(ALL THE ABOVE TITLES ARE AVAILABLE FOR SALE IN AMAZON, FLIPKART AND OTHER ONLINE STORES OR YOU COULD EVEN WRITE TO US FOR A COPY)

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HAPPENING WORLD–FACTS & PROJECTIONS

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By Kamlesh Tripathi

 

 

By some accounts the Pakistani army chief bears a personal grudge against India—his uncle was killed in the 1965 war and his brother in the 1971

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India is known for producing CEOs of Google, Microsoft, Pepsico, Mastercard, Deutsche Bank, etc. And Pakistan? For hoisting heads of Al-qaida, Taliban, Lashkar-e-Taiba, Jaish-e-Muhammed, Haqqani group etc.

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Gandhi arrived in South Africa in 1893 at the age of 23. Within a week he collided head on with racism. His immediate response was to flee the country that so degraded people of colour, but then his inner resilience overpowered him with a sense of mission, and he stayed to redeem the dignity of the racially exploited, to pave the way for the liberation of the colonised the world over and to develop a blueprint for a new social order. He left 21 years later, a near Mahatma (great soul).

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Valmiki gave up life as a robber and meditated for years in penance before he went up to compose the epic Ramayana. He is now revered as the ‘Adi Kavi,’ or the first poet, as he is said to have invented the ‘Shloka,’ the first verse, which defined the form of Sanskrit poetry.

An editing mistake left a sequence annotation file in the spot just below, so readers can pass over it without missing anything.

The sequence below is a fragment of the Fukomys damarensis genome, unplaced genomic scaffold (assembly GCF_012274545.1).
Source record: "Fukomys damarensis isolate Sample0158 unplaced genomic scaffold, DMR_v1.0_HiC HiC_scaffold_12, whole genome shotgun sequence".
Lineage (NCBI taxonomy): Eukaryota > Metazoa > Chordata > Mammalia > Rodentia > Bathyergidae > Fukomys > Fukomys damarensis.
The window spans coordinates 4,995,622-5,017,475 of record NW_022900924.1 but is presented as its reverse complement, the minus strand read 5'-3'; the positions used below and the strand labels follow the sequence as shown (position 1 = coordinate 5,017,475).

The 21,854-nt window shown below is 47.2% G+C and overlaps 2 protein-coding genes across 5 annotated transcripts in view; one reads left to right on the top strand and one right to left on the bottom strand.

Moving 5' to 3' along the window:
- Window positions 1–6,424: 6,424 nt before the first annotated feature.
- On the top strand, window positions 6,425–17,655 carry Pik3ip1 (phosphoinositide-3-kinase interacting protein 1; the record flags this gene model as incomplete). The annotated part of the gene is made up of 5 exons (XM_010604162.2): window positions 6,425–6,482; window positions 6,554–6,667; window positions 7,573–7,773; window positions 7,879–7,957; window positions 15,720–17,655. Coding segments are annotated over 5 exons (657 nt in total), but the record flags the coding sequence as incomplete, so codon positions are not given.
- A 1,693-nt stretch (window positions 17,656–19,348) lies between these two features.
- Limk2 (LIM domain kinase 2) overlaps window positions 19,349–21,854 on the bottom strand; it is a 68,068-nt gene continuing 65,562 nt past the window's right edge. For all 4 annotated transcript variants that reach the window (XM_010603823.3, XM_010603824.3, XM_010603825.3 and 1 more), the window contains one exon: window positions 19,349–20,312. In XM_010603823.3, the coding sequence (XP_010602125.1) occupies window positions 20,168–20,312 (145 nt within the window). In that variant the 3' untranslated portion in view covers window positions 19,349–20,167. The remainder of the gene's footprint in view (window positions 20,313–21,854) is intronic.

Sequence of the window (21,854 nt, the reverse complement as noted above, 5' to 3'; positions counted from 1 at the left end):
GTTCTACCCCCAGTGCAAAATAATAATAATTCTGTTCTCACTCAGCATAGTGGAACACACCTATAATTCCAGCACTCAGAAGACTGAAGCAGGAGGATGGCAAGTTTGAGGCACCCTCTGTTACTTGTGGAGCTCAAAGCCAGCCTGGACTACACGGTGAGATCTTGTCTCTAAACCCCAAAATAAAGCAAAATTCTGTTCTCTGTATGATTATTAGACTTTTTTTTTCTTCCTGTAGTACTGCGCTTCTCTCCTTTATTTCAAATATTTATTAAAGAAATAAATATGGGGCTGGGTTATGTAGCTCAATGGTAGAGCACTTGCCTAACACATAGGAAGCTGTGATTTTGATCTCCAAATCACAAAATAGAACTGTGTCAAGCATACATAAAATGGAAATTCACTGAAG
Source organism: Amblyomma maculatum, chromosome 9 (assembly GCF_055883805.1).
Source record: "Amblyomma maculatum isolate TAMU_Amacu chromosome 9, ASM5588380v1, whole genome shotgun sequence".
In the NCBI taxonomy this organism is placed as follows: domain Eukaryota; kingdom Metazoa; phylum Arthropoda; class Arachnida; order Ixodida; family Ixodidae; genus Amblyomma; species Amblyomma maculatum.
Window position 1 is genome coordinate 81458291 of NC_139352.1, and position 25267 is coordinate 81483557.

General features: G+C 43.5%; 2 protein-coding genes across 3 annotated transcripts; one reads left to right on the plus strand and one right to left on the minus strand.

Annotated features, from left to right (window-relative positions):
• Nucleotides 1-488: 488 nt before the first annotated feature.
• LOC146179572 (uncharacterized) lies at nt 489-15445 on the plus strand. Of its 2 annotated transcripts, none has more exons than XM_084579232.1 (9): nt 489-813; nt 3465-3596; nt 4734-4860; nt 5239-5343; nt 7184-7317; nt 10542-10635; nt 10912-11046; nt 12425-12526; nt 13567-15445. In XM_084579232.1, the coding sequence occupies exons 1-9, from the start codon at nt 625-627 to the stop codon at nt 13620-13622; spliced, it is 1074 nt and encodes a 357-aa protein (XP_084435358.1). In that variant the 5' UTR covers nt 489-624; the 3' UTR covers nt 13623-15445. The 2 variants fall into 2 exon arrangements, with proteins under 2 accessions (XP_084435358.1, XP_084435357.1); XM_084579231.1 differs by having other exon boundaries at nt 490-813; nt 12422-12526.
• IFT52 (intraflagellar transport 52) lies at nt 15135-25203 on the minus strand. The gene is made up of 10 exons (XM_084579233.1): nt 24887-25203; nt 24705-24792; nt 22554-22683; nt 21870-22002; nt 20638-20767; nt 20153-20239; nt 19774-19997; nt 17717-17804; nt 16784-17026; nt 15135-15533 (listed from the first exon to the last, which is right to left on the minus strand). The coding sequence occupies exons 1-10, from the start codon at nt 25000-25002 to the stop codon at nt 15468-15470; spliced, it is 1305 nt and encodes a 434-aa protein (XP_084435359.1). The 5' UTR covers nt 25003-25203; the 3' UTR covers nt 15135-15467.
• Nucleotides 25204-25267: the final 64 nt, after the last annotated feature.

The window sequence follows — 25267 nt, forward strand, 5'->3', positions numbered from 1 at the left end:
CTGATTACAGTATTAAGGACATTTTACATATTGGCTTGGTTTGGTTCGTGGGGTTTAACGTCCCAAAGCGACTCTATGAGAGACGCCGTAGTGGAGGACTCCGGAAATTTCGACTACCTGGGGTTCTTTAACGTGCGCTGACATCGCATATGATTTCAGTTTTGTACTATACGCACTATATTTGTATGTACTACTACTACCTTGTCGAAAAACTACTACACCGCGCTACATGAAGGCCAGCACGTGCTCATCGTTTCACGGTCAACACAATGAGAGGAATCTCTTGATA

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The trade unions represent 15% of the workforce in the organised sector. 85% represents the unorganised sector.

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Cities are our engines of growth and contribute around 63% of India’s GDP.

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Chikungunya was discovered in 1952, in Tanganyika. Indian dengue was first recorded in Madras in 1780, but the first proven epidemic was in west Bengal, 1963-64, also proving its first chief minister, BC Roy’s claim: ‘What Calcutta does today, the rest of India does tomorrow.’

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Total incidents of violent crime in UP fell dramatically from 1999 to 2003 at the rate of 16% per annum. This period coincided with the time when BJP was in power in the state. However, since 2003 when either BSP or SP have been in power, violent crimes in UP have increased significantly at the rate of over 7%. In comparison Bihar which is the closest to UP in its record of crimes, registered increase in violent crimes at 3% per annum.

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In 2014, violent crime in UP was 25% more than in Bihar.

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India’s direct tax payers form part of a narrow base which contributes more than 50% of the Centre’s total tax revenue.